Editorial: Rural residents should speak because a commercial venue is proposed for agricultural land


BACK BAY — A pending conditional use permit request deserves attention before the Virginia Beach City Council makes a decision that could have consequences for rural communities.

The City Council on Tuesday, Aug. 25, is scheduled to consider a proposal to allow a commercial use that isn’t farming on land zoned for agriculture. 

Wolfe Bros Events, LLC, wants to hold up to 30 outdoor events per year and an unlimited number of indoor events on a property that, while secluded, is off a rural two-lane stretch of Princess Anne Road not far from the Back Bay Post Office.

Some farmers have raised objections to the request because the Wolfe Bros proposal is not an ancillary use on a working farm. Rather, the venue is the business, and that should give reasonable people pause.

The Planning Commission, following the lead of two farmers in its number, voted to recommend against the request, but the City Council’s decision is not assured. People with concerns need to be heard before the vote.

In its coverage, The Virginian-Pilot noted efforts to change city regulations governing agricultural land to prevent such “assembly uses,” but that change doesn’t seem to be coming in the near future – if it does at all – and recent reporting by The Pilot might give folks a misleading impression talks among farmers took place in some back room. 

The Agricultural Advisory Commission continues to discuss specifically prohibiting assembly uses on farmland, but, at present, there is no concrete recommendation on an issue that has been batted around for two years. Regarding Wolfe Bros, The Pilot quoted Planning Commissioner George Alcaraz, who said the effort to change the rules “leaves a bad taste in my mouth.” 

However, these discussions simply were not held “behind the scenes,” as The Pilot reported. Rather, conversations were held during public meetings.

Concerns about the Wolfe Bros project itself have been widely discussed during public meetings of Agricultural Advisory Commission. That commission may not draw big crowds, but it does its work in the open. 

And there has been previous media coverage of discussions about assembly uses and the Wolfe Bros plan. Regarding Wolfe Bros, our stories date back to late last year. Read them here and here.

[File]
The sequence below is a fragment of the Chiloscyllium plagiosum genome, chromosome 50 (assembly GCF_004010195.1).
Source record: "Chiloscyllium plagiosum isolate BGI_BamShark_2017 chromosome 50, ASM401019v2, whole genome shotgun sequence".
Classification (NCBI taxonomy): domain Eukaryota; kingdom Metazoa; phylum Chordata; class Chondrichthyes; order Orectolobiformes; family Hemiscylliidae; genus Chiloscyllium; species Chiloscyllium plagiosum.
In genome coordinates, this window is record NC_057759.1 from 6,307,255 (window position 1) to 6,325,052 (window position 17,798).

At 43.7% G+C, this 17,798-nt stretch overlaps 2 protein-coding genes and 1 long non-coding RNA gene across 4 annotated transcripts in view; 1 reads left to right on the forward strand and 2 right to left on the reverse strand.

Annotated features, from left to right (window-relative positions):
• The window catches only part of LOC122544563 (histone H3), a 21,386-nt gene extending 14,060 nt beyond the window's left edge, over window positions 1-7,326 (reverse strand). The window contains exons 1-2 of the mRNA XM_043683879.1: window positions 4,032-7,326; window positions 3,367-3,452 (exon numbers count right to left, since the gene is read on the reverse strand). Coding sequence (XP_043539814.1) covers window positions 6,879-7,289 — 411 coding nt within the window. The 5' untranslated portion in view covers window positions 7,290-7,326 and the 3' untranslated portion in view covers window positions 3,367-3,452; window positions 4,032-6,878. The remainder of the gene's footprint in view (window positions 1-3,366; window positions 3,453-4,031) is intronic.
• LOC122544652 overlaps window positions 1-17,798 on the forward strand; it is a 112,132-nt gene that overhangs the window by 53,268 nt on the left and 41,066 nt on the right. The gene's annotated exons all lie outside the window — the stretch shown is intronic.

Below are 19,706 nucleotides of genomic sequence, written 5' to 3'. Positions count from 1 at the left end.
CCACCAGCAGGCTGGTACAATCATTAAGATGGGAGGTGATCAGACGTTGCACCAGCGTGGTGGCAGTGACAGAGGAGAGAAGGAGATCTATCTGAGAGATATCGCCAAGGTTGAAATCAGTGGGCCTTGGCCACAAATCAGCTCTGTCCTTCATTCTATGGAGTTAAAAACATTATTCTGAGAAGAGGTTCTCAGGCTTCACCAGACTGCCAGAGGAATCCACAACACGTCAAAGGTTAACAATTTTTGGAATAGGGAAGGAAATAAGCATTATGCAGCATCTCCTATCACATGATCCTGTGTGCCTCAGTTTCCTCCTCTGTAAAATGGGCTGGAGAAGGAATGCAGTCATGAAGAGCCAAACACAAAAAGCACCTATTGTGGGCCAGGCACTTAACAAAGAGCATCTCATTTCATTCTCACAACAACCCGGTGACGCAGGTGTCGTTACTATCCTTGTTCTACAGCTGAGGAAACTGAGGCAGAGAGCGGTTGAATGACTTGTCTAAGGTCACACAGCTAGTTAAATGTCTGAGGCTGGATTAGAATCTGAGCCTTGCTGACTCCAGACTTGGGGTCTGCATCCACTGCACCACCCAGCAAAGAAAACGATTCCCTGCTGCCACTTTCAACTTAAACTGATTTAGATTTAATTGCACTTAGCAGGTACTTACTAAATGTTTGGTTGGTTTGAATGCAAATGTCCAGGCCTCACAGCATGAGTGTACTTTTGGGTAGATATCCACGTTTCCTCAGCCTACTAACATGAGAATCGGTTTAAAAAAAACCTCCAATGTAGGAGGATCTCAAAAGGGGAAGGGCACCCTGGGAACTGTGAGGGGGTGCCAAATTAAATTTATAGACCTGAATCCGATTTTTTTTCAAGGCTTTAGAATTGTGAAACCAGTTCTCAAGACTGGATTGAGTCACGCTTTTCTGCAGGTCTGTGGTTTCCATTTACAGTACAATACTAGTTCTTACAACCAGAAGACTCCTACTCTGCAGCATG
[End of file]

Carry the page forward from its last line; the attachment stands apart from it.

The legitimate concerns of members of the advisory commission about the scope of the Wolfe Bros project on farmland (and assembly uses, overall) were not secret prior to the Planning Commission vote in June. The Agricultural Advisory Commission sent a letter to Wolfe Bros seeking more information about the project. 

“Our main concern is whether this business model fits in an agricultural zoned area,” Diane Horsley, chairperson of the advisory commission, wrote on Tuesday, Oct. 22, before listing questions seeking specifics about farming Wolfe Bros intends to do.

There were conversations with an attorney about having horses on the property, Horsley said, but there was not a sense this would be a bonafide farming operation. There are worries about land use and traffic.

Developers may ask for more while willing to swallow a bit less. We saw this to some extent with Harvest Farms, a subdivision proposal that sought extra units near Pungo as a trade for helping out with flooding issues nearby, but there was a point at which the project did not work. 

Wolf Bros wants to operate a venue in Back Bay, and it lowered the number of events originally sought — they initially wanted 50 per year outdoors — and the number of attendees in a way that may be significant to a business plan, but what remains is still a lot to ask.

“The AAC has been considering assembly use language for agricultural zoned property from the standpoint as an ancillary use for farm operations,” the commissioners’ letter states. 

Farming landowners can already hold a few by right, Horsley noted, “and if the proposed concept is approved the landscape of agriculture could vastly change.” 

The Independent News is not endorsing every aspect of the Agricultural Advisory Commission’s deliberations about allowing assembly uses on farmland.

It is hard to see harm in allowing limited events on actual farms, an idea the advisory commission in recent months essentially has abandoned.

The Pilot’s story, as The Independent News first reported two years ago, fairly acknowledges some farmers have wanted to hold weddings. Additionally, there are places on agricultural land outside the southern city that can likely handle assemblies well.

But Wolfe Bros is not an established farm seeking to diversify.

People with a stake in our rural communities and the agricultural industry, which remains the third largest industry in Virginia Beach, need to speak.

© 2020 Pungo Publishing Co., LLC

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